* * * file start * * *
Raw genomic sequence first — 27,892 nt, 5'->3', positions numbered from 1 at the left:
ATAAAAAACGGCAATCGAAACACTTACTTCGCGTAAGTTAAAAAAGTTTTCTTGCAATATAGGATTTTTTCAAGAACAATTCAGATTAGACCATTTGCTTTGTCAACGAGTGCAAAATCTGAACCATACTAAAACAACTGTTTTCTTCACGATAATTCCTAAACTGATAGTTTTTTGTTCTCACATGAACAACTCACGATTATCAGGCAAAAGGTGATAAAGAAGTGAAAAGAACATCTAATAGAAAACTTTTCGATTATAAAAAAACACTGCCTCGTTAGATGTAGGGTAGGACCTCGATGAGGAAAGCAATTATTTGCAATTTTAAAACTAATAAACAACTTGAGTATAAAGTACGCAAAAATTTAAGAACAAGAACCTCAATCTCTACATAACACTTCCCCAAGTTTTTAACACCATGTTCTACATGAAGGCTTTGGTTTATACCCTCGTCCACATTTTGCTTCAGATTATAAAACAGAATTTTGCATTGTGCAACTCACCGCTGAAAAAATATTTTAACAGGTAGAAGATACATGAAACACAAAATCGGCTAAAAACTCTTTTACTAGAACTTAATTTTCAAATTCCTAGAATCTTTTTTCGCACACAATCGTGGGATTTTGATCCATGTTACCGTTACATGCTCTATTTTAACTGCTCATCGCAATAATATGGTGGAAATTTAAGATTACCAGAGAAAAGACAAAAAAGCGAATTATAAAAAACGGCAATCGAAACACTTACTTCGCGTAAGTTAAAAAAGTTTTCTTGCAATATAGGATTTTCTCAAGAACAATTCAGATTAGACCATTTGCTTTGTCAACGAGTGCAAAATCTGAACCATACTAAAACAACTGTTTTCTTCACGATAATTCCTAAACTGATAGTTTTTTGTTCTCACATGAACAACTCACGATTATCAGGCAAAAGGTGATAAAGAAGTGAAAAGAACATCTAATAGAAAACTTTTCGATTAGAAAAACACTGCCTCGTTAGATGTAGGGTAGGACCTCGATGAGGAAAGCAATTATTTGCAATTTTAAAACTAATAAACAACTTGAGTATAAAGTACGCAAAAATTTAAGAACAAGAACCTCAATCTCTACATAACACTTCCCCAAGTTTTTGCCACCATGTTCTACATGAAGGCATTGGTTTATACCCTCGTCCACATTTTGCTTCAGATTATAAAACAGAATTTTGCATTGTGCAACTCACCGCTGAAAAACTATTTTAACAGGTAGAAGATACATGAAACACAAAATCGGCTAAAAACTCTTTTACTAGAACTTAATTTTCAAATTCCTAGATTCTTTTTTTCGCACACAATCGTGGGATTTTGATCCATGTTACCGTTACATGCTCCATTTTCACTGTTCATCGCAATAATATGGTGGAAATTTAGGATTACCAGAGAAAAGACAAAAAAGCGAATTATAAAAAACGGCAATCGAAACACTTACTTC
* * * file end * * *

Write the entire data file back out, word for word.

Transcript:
Raw genomic sequence first — 27,892 nt, 5'->3', positions numbered from 1 at the left:
ATAAAAAACGGCAATCGAAACACTTACTTCGCGTAAGTTAAAAAAGTTTTCTTGCAATATAGGATTTTTTCAAGAACAATTCAGATTAGACCATTTGCTTTGTCAACGAGTGCAAAATCTGAACCATACTAAAACAACTGTTTTCTTCACGATAATTCCTAAACTGATAGTTTTTTGTTCTCACATGAACAACTCACGATTATCAGGCAAAAGGTGATAAAGAAGTGAAAAGAACATCTAATAGAAAACTTTTCGATTATAAAAAAACACTGCCTCGTTAGATGTAGGGTAGGACCTCGATGAGGAAAGCAATTATTTGCAATTTTAAAACTAATAAACAACTTGAGTATAAAGTACGCAAAAATTTAAGAACAAGAACCTCAATCTCTACATAACACTTCCCCAAGTTTTTAACACCATGTTCTACATGAAGGCTTTGGTTTATACCCTCGTCCACATTTTGCTTCAGATTATAAAACAGAATTTTGCATTGTGCAACTCACCGCTGAAAAAATATTTTAACAGGTAGAAGATACATGAAACACAAAATCGGCTAAAAACTCTTTTACTAGAACTTAATTTTCAAATTCCTAGAATCTTTTTTCGCACACAATCGTGGGATTTTGATCCATGTTACCGTTACATGCTCTATTTTAACTGCTCATCGCAATAATATGGTGGAAATTTAAGATTACCAGAGAAAAGACAAAAAAGCGAATTATAAAAAACGGCAATCGAAACACTTACTTCGCGTAAGTTAAAAAAGTTTTCTTGCAATATAGGATTTTCTCAAGAACAATTCAGATTAGACCATTTGCTTTGTCAACGAGTGCAAAATCTGAACCATACTAAAACAACTGTTTTCTTCACGATAATTCCTAAACTGATAGTTTTTTGTTCTCACATGAACAACTCACGATTATCAGGCAAAAGGTGATAAAGAAGTGAAAAGAACATCTAATAGAAAACTTTTCGATTAGAAAAACACTGCCTCGTTAGATGTAGGGTAGGACCTCGATGAGGAAAGCAATTATTTGCAATTTTAAAACTAATAAACAACTTGAGTATAAAGTACGCAAAAATTTAAGAACAAGAACCTCAATCTCTACATAACACTTCCCCAAGTTTTTGCCACCATGTTCTACATGAAGGCATTGGTTTATACCCTCGTCCACATTTTGCTTCAGATTATAAAACAGAATTTTGCATTGTGCAACTCACCGCTGAAAAACTATTTTAACAGGTAGAAGATACATGAAACACAAAATCGGCTAAAAACTCTTTTACTAGAACTTAATTTTCAAATTCCTAGATTCTTTTTTTCGCACACAATCGTGGGATTTTGATCCATGTTACCGTTACATGCTCCATTTTCACTGTTCATCGCAATAATATGGTGGAAATTTAGGATTACCAGAGAAAAGACAAAAAAGCGAATTATAAAAAACGGCAATCGAAACACTTACTTC